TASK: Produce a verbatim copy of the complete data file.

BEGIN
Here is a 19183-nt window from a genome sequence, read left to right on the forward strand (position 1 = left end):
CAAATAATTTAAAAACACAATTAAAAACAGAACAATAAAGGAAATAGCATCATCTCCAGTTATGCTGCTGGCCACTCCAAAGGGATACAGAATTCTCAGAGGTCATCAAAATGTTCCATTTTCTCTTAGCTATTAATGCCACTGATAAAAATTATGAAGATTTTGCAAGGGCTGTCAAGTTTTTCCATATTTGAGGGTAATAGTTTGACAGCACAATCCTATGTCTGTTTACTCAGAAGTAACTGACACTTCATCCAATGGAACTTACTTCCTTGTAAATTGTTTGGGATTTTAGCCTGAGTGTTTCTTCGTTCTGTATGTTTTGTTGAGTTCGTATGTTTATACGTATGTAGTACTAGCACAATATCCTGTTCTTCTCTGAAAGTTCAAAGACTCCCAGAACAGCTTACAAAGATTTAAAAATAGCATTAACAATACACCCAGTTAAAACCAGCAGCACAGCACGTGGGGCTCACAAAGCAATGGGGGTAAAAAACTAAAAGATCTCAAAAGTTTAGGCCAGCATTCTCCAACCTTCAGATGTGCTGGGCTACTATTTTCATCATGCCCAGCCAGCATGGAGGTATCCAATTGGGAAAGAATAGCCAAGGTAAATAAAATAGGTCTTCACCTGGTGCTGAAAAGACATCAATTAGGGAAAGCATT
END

Here is a 19183-nt window from a genome sequence, read left to right on the forward strand (position 1 = left end):
CAAATAATTTAAAAACACAATTAAAAACAGAACAATAAAGGAAATAGCATCATCTCCAGTTATGCTGCTGGCCACTCCAAAGGGATACAGAATTCTCAGAGGTCATCAAAATGTTCCATTTTCTCTTAGCTATTAATGCCACTGATAAAAATTATGAAGATTTTGCAAGGGCTGTCAAGTTTTTCCATATTTGAGGGTAATAGTTTGACAGCACAATCCTATGTCTGTTTACTCAGAAGTAACTGACACTTCATCCAATGGAACTTACTTCCTTGTAAATTGTTTGGGATTTTAGCCTGAGTGTTTCTTCGTTCTGTATGTTTTGTTGAGTTCGTATGTTTATACGTATGTAGTACTAGCACAATATCCTGTTCTTCTCTGAAAGTTCAAAGACTCCCAGAACAGCTTACAAAGATTTAAAAATAGCATTAACAATACACCCAGTTAAAACCAGCAGCACAGCACGTGGGGCTCACAAAGCAATGGGGGTAAAAAACTAAAAGATCTCAAAAGTTTAGGCCAGCATTCTCCAACCTTCAGATGTGCTGGGCTACTATTTTCATCATGCCCAGCCAGCATGGAGGTATCCAATTGGGAAAGAATAGCCAAGGTAAATAAAATAGGTCTTCACCTGGTGCTGAAAAGACATCAATTAGGGAAAGCATT